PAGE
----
Service: The Gift that Gives Back

The holiday season is full of opportunities to give of ourselves and serve those around us. We see dozens of fundraisers for different organizations, participate in drives of every sort, offer to carol at assisted living facilities, serve meals in soup kitchens, buy secret Santa gifts for needy children, and much more. Obviously, the intent is to help either those we love or even complete strangers. But the incredible part of service is that it gives back. Jill Suttie and Jason Marsh published an article on the benefits of giving in UC Berkeley’s “Greater Good Magazine.” They shared various ways that scientists and researchers have found evidence of benefits to those who serve and give of themselves.

1. Giving increases our happiness

In a study done by Jorge Moll and colleagues at the National Institutes of Health in 2006 found that “when people give to charities, it activates regions of the brain associated with pleasure, social connection, and trust, creating a “warm glow” effect.” Many scientists also believe that altruistic behavior releases endorphins in the brain, producing the positive feeling known as the “helper’s high.”

2. Giving is good for our health

In another study done by Rachel Piferi of Johns Hopkins University and Kathleen Lawler of the University of Tennessee in 2006 found that “people who provided social support to others had lower blood pressure than participants who didn’t, suggesting a direct physiological benefit to those who give of themselves.” Other research has been done that shows that service reduces stress and promotes better health.

3. Giving puts our own challenges into perspective

In his book “A Million Miles in a Thousand Years,” Donald Miller tells the story of his friend Jason and how their family was changed by giving. Jason and his wife were concerned about their 13-year old daughter who had recently started dating a boy they didn’t approve of. She never came home on time and was always away with her boyfriend who smelled like smoke and showed little respect for her. They had found drugs hidden in her closet and could see that she was pulling away from their family. They had tried everything they could think of to reach her, but anything they did only pushed her further away. Jason began researching about an organization that builds orphanages in Mexico and decided that he would contact them and see what it would take to raise the money to help build one. When he presented the idea to his family, they were initially upset because it would mean financial sacrifices on their part. However, after a while, they started to get excited about it and soon the family was working together to raise funds for an orphanage and planning to go and help build it together. When recounting the story, Jason shared that the experience truly changed his family. Their relationships improved, and they felt more peace in their home. He also admitted that the most amazing part was seeing the change in his daughter. She broke up with her boyfriend, turned her life around, and got lost in service. He explained, “no girl who plays the role of a hero dates a guy who uses her. She knows who she is. She just forgot for a little while.”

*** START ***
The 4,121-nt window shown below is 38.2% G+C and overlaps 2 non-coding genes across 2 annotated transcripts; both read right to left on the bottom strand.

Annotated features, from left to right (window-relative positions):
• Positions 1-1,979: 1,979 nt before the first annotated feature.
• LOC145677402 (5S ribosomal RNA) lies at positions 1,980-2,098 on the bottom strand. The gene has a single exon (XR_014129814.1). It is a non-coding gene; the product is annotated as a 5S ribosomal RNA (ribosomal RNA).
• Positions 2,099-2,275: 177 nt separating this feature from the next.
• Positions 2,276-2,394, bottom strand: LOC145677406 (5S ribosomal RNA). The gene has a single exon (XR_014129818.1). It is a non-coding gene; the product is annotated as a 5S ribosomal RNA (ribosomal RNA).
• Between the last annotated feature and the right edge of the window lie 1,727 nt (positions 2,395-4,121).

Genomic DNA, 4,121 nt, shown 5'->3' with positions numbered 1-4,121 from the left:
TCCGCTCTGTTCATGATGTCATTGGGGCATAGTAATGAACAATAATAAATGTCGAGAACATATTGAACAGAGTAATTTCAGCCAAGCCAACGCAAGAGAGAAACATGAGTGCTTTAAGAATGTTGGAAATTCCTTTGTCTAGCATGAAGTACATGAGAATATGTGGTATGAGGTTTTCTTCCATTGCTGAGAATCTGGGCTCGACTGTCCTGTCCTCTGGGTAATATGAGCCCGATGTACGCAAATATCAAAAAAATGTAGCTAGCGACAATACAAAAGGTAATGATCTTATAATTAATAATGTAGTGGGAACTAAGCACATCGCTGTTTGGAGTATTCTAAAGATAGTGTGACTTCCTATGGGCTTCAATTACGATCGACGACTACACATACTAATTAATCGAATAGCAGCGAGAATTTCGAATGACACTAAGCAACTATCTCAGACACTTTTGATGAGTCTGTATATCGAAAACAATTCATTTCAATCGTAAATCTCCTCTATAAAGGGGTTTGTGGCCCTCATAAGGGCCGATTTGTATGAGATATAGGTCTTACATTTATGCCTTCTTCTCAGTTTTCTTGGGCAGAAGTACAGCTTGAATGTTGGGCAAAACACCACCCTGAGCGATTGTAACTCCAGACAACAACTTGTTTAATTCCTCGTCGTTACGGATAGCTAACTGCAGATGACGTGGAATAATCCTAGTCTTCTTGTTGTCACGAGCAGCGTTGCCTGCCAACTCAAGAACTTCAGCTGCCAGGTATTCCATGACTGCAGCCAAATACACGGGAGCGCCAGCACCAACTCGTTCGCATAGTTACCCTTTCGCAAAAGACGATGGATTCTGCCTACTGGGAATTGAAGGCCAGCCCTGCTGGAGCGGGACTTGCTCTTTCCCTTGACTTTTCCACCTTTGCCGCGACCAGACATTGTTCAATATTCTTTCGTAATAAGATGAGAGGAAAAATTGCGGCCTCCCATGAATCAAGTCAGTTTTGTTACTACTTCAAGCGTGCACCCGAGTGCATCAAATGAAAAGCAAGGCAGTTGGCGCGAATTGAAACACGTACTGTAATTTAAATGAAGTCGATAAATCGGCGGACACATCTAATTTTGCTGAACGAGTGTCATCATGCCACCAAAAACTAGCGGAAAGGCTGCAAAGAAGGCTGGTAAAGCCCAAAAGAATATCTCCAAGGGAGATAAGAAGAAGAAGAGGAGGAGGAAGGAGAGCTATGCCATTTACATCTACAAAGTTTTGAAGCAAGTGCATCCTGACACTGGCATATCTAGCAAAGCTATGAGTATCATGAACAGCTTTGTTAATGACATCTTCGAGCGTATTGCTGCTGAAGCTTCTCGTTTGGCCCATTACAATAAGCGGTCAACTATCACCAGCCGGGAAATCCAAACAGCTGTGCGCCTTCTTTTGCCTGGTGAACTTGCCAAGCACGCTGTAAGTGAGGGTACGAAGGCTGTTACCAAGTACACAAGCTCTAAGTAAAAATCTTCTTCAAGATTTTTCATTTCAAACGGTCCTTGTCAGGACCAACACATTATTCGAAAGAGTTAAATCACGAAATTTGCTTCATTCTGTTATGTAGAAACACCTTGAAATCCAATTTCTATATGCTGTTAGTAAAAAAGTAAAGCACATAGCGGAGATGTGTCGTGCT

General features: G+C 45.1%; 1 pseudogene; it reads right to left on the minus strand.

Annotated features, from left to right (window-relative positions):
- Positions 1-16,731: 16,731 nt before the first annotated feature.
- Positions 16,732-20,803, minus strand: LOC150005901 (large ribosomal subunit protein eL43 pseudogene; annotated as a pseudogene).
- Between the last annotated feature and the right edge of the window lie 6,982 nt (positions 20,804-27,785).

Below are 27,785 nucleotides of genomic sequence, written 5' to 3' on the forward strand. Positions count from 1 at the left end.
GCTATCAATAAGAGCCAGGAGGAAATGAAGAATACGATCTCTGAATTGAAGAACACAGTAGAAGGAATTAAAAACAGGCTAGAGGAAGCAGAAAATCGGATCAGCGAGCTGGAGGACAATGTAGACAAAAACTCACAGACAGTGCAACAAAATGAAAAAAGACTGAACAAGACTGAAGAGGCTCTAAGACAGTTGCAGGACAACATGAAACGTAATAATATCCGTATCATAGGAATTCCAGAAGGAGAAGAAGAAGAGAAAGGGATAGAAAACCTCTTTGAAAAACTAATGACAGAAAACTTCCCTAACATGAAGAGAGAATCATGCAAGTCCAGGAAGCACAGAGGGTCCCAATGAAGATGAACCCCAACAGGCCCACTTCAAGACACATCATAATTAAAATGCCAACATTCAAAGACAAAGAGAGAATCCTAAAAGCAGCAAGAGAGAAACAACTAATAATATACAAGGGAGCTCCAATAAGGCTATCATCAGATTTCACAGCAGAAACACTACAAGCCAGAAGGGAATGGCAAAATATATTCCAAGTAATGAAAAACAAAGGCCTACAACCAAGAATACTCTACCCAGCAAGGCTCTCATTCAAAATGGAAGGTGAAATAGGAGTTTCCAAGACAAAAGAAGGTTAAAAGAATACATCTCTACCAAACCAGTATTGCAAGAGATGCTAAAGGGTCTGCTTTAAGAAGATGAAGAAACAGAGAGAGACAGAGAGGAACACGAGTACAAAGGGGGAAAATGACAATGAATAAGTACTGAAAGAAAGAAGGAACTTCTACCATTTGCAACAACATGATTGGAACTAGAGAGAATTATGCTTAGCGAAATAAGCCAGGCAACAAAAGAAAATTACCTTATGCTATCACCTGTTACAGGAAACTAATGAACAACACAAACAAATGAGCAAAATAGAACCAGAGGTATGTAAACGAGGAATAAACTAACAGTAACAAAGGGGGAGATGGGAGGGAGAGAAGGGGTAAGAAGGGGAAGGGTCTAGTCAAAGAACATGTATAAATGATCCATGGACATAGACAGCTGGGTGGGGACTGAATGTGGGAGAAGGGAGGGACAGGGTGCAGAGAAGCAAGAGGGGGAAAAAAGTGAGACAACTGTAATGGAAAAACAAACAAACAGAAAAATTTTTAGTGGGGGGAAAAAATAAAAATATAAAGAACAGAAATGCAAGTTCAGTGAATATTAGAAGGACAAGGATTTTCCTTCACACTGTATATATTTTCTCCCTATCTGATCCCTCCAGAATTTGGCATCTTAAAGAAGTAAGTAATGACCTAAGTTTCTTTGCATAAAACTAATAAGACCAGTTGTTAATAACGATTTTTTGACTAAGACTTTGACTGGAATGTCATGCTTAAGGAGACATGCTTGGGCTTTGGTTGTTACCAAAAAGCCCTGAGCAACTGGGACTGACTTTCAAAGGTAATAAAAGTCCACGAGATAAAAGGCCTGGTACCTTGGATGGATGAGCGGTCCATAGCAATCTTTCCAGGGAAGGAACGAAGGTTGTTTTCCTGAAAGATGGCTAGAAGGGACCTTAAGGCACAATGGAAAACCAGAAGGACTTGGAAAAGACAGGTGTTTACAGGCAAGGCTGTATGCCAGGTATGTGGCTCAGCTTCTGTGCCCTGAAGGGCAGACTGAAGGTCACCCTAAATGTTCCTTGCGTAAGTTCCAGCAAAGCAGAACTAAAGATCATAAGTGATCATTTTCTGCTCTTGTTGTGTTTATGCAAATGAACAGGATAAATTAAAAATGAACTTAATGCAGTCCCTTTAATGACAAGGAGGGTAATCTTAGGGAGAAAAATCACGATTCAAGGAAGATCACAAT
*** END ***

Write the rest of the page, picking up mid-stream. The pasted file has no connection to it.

Now most of us probably won’t be able to go out and build orphanages in third world countries, but the principle is still the same. When we focus on serving and giving to others, we can get outside of ourselves and our own problems enough to put them into perspective. We gain confidence and find purpose in lifting and helping those around us. So, this holiday season, let’s focus on taking advantage of the small opportunities to give of ourselves and what we have. Hopefully, it can start a life-long habit that will improve the quality of our own life as well as those around us. For, in the words of Francis of Assisi, “It is in giving that we receive.”

This research and information was provided by Samantha Marshall


Miller, D. (2009). A million miles in a thousand years. Nashville, Tennessee: Thomas Nelson.

Suttie, J. & Marsh, J. (2010). Five ways giving is good for you. Greater Good Magazine. Retrieved from good_for_you

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